The search for the Ark of the Covenant has led to renewed speculation that the biblical artifact may be hidden inside a church in Ethiopia, but historians have pushed back against the theory.
Archaeologists have searched for centuries for clues and hints of where the Ark, containing the stone tablets bearing the Ten Commandments given to Moses by God, could be.
The BASE Institute has sent research teams to Ethiopia, Egypt, Israel and Rome and it believes the evidence points to Ethiopia.
Although it has not found the actual Ark, it stated, "As unusual as this may sound, the BASE team has uncovered compelling evidence that the Ark may well have been spirited up the Nile River to an eventual resting place in the remote highlands of ancient Kush–modern-day Ethiopia."
Some claim that the artifact lies specifically inside the Church of Our Lady Mary of Zion in Aksum, Ethiopia.
Monks serving as guardians do not allow historians and archaeologists to come investigate. The chapel is said to be "off-limits to all but a few members of the Ethiopian Christian church hierarchy, hindering any independent confirmation of their authenticity.”
Fueling the speculation are old accounts by late British scholar and historian Edward Ullendorff, who claimed to have seen the Ark inside during World War II.
Live Science spoke last week with Tudor Parfitt, who was also a professor at the University of London's School of Oriental and African Studies, and heard Ullendorff's claim firsthand.
Parfitt, now a professor of religion at Florida International University, clarified that what Ullendorff saw in 1941, when he was a British army officer leading forces into Ethiopia, was a copy, and not the actual Ark.
Furthermore, he clarified that Ullendorff never actually believed it was the real Ark, but kept the pretense due to his work in the African country.
"He went to the Church of Mary of Zion with a couple of soldiers," Parfitt said, but Ullendorff was refused entry by the guards, who said the church is holy.
"He said, 'Well, I'm sorry, but I want to go in,'" and "he did go in with his soldiers behind him. They couldn't do anything to stop him," Parfitt explained.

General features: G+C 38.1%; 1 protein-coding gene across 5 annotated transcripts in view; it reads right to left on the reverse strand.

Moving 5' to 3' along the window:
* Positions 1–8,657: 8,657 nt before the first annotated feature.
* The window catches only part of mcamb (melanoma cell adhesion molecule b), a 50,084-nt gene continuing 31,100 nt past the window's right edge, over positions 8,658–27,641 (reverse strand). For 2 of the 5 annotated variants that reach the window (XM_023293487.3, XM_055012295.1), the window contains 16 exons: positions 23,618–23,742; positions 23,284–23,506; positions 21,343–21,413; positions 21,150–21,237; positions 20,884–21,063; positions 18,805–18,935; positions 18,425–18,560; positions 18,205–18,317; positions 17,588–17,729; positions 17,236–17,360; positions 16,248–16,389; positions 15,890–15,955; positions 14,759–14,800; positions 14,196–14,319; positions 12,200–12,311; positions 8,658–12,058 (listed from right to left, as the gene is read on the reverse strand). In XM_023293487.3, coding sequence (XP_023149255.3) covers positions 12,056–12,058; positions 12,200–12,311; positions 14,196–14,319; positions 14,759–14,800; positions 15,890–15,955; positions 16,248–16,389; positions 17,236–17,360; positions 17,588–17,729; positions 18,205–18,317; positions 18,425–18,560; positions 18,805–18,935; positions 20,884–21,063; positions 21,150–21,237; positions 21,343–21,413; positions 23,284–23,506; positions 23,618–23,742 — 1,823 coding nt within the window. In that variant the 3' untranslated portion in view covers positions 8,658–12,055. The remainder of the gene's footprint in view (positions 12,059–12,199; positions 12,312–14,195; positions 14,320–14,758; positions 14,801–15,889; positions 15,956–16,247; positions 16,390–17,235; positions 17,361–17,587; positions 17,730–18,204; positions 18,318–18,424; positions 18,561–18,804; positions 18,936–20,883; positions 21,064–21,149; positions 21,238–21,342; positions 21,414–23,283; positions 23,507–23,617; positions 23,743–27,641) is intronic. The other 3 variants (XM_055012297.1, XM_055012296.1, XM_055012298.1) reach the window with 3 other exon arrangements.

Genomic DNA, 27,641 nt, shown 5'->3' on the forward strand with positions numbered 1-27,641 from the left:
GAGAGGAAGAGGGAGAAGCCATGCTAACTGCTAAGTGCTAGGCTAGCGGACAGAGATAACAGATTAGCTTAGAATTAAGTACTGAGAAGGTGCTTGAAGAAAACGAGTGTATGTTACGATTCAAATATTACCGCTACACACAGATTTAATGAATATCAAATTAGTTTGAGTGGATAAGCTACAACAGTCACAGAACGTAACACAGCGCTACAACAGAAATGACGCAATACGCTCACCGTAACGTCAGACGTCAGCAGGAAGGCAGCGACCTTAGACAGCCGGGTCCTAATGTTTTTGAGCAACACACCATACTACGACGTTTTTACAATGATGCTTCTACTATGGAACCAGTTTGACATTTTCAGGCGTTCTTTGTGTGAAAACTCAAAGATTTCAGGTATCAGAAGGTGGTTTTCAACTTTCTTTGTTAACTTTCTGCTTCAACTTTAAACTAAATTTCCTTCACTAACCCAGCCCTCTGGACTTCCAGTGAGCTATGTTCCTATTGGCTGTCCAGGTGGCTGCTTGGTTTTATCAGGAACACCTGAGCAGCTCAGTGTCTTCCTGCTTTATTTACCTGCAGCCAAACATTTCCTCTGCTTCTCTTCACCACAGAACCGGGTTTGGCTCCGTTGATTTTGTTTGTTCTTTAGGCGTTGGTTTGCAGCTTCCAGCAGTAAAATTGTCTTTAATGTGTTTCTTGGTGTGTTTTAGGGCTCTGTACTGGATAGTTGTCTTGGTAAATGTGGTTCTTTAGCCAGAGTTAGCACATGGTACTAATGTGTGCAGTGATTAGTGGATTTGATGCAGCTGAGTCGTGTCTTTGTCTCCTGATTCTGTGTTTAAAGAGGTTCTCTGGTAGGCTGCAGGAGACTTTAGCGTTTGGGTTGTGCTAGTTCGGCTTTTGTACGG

"What he saw was what you find in any Ethiopian church, which is a model of the Ark of the Covenant," the professor stated.
Ullendorff privately admitted at the time that the artifact “didn't differ in any way from many arks he had seen in other churches in Ethiopia," and that it wasn’t the original biblical Ark.
Since Ullendorf continued working in Ethiopia after the war and became a personal friend of the emperor of Ethiopia, Haile Selassie, he did not want to hurt the people’s feelings and claim that the Ark inside the Church of Our Lady Mary of Zion was not the real one.
Ullendorff made such an admission in a Los Angeles Times article in 1992 but hoped that Ethiopian authorities would not become aware of it. His supposed claim to have seen the real Ark was not challenged in Ethiopia itself.
In other research, archaeologists working at Shiloh in the West Bank found 10 pre-First Temple pottery jugs in July 2017, which they said could point in the direction of the Ark of the Covenant.
As the Bible describes in the Psalms and in the book of Jeremiah, Shiloh was destroyed when the Israelites were defeated by the Philistines, who stole the Ark.
"This is a very exciting find. The destruction could have been caused by the Philistine invasion and the fire that raged [at Shiloh]," Hanina Hizami, coordination officer for archaeology at the Civil Administration, said at the time.